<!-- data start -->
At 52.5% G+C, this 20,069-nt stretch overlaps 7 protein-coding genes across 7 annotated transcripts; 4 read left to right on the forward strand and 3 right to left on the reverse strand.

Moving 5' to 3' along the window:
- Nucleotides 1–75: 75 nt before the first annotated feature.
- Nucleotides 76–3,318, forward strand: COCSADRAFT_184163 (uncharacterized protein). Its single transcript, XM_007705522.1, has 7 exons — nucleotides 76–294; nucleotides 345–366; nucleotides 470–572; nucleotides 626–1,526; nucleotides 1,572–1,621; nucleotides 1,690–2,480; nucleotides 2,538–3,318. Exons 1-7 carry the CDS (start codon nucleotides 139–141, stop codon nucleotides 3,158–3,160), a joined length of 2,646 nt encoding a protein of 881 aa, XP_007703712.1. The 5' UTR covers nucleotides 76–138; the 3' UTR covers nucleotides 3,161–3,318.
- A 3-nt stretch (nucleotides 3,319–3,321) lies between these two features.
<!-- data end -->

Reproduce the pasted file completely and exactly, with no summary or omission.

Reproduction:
At 52.5% G+C, this 20,069-nt stretch overlaps 7 protein-coding genes across 7 annotated transcripts; 4 read left to right on the forward strand and 3 right to left on the reverse strand.

Moving 5' to 3' along the window:
- Nucleotides 1–75: 75 nt before the first annotated feature.
- Nucleotides 76–3,318, forward strand: COCSADRAFT_184163 (uncharacterized protein). Its single transcript, XM_007705522.1, has 7 exons — nucleotides 76–294; nucleotides 345–366; nucleotides 470–572; nucleotides 626–1,526; nucleotides 1,572–1,621; nucleotides 1,690–2,480; nucleotides 2,538–3,318. Exons 1-7 carry the CDS (start codon nucleotides 139–141, stop codon nucleotides 3,158–3,160), a joined length of 2,646 nt encoding a protein of 881 aa, XP_007703712.1. The 5' UTR covers nucleotides 76–138; the 3' UTR covers nucleotides 3,161–3,318.
- A 3-nt stretch (nucleotides 3,319–3,321) lies between these two features.